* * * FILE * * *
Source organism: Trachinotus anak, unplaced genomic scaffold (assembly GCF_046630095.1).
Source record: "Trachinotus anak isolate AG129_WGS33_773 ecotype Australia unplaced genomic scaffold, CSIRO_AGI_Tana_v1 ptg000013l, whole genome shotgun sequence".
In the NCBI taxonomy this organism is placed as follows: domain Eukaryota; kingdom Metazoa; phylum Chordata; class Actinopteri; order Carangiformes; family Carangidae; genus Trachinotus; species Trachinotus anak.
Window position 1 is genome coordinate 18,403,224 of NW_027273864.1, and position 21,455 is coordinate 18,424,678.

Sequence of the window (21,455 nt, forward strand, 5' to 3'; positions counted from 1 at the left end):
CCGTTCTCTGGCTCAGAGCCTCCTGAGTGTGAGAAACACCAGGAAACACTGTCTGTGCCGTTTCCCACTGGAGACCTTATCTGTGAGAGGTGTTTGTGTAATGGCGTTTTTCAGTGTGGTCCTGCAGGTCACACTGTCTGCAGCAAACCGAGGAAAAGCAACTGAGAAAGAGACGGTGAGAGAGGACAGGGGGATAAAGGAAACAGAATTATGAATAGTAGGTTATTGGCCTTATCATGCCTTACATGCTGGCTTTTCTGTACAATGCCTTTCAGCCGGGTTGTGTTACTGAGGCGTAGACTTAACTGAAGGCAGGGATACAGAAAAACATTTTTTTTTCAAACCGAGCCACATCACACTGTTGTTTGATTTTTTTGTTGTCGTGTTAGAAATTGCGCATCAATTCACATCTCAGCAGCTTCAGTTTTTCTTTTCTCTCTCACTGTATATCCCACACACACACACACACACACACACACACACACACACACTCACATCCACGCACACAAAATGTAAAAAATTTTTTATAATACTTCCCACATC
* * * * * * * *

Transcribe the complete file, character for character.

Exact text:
Source organism: Trachinotus anak, unplaced genomic scaffold (assembly GCF_046630095.1).
Source record: "Trachinotus anak isolate AG129_WGS33_773 ecotype Australia unplaced genomic scaffold, CSIRO_AGI_Tana_v1 ptg000013l, whole genome shotgun sequence".
In the NCBI taxonomy this organism is placed as follows: domain Eukaryota; kingdom Metazoa; phylum Chordata; class Actinopteri; order Carangiformes; family Carangidae; genus Trachinotus; species Trachinotus anak.
Window position 1 is genome coordinate 18,403,224 of NW_027273864.1, and position 21,455 is coordinate 18,424,678.

Sequence of the window (21,455 nt, forward strand, 5' to 3'; positions counted from 1 at the left end):
CCGTTCTCTGGCTCAGAGCCTCCTGAGTGTGAGAAACACCAGGAAACACTGTCTGTGCCGTTTCCCACTGGAGACCTTATCTGTGAGAGGTGTTTGTGTAATGGCGTTTTTCAGTGTGGTCCTGCAGGTCACACTGTCTGCAGCAAACCGAGGAAAAGCAACTGAGAAAGAGACGGTGAGAGAGGACAGGGGGATAAAGGAAACAGAATTATGAATAGTAGGTTATTGGCCTTATCATGCCTTACATGCTGGCTTTTCTGTACAATGCCTTTCAGCCGGGTTGTGTTACTGAGGCGTAGACTTAACTGAAGGCAGGGATACAGAAAAACATTTTTTTTTCAAACCGAGCCACATCACACTGTTGTTTGATTTTTTTGTTGTCGTGTTAGAAATTGCGCATCAATTCACATCTCAGCAGCTTCAGTTTTTCTTTTCTCTCTCACTGTATATCCCACACACACACACACACACACACACACACACACACACACTCACATCCACGCACACAAAATGTAAAAAATTTTTTATAATACTTCCCACATC